Curbing cancer's sweet tooth: Is there a role for MnSOD in regulation of the Warburg effect?

Aaron K. Holley, Sanjit Kumar Dhar, Daret K. St. Clair

Research output: Contribution to journalReview articlepeer-review

29 Scopus citations


Reactive oxygen species (ROS), while vital for normal cellular function, can have harmful effects on cells, leading to the development of diseases such as cancer. The Warburg effect, the shift from oxidative phosphorylation to glycolysis, even in the presence of adequate oxygen, is an important metabolic change that confers many growth and survival advantages to cancer cells. Reactive oxygen species are important regulators of the Warburg effect. The mitochondria-localized antioxidant enzyme manganese superoxide dismutase (MnSOD) is vital to survival in our oxygen-rich atmosphere because it scavenges mitochondrial ROS. MnSOD is important in cancer development and progression. However, the significance of MnSOD in the regulation of the Warburg effect is just now being revealed, and it may significantly impact the treatment of cancer in the future.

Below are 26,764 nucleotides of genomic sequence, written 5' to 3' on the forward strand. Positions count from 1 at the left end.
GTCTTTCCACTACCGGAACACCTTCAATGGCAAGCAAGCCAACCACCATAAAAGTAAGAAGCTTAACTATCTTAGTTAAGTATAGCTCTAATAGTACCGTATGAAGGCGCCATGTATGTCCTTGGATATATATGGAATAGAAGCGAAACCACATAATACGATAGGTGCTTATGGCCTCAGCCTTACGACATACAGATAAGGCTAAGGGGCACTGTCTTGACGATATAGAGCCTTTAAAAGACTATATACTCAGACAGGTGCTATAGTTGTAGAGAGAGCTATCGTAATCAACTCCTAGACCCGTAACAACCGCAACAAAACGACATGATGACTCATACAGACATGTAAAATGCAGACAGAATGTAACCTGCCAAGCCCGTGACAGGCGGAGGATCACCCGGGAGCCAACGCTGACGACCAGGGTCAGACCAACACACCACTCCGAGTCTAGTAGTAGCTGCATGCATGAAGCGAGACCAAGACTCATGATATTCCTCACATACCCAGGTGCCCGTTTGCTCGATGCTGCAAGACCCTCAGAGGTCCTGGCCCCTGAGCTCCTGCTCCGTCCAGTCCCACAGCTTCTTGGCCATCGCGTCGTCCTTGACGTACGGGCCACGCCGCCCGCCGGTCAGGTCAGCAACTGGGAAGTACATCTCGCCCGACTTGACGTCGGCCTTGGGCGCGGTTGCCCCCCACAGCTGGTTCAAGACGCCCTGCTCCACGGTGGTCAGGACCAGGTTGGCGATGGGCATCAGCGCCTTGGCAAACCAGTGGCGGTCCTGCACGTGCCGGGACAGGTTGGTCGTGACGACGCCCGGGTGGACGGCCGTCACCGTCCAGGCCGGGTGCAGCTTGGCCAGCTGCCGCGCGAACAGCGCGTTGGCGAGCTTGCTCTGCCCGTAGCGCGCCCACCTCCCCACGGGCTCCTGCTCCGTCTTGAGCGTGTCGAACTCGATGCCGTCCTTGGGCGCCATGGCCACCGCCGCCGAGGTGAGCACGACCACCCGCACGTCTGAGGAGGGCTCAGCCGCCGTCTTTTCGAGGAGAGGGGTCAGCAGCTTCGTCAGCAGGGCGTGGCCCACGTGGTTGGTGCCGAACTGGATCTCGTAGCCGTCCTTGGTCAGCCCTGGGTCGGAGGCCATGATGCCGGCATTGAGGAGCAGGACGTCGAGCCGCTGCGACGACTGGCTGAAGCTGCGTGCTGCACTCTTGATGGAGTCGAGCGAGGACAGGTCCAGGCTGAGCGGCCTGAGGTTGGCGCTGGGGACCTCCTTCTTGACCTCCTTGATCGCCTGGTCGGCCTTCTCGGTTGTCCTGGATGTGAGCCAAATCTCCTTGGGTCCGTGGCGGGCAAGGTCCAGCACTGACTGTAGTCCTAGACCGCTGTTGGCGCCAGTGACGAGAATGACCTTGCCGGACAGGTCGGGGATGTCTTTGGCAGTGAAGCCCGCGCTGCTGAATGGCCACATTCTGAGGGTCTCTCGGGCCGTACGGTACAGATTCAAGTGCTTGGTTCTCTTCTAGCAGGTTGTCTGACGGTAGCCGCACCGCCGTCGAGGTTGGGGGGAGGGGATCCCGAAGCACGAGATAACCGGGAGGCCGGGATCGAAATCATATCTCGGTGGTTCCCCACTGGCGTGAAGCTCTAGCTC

Original languageEnglish
Pages (from-to)170-188
Number of pages19
Issue number3
StatePublished - May 2013


  • Cancer
  • Manganese superoxide dismutase
  • Mitochondria
  • Reactive oxygen species
  • Warburg effect

ASJC Scopus subject areas

  • Molecular Medicine
  • Molecular Biology
  • Cell Biology


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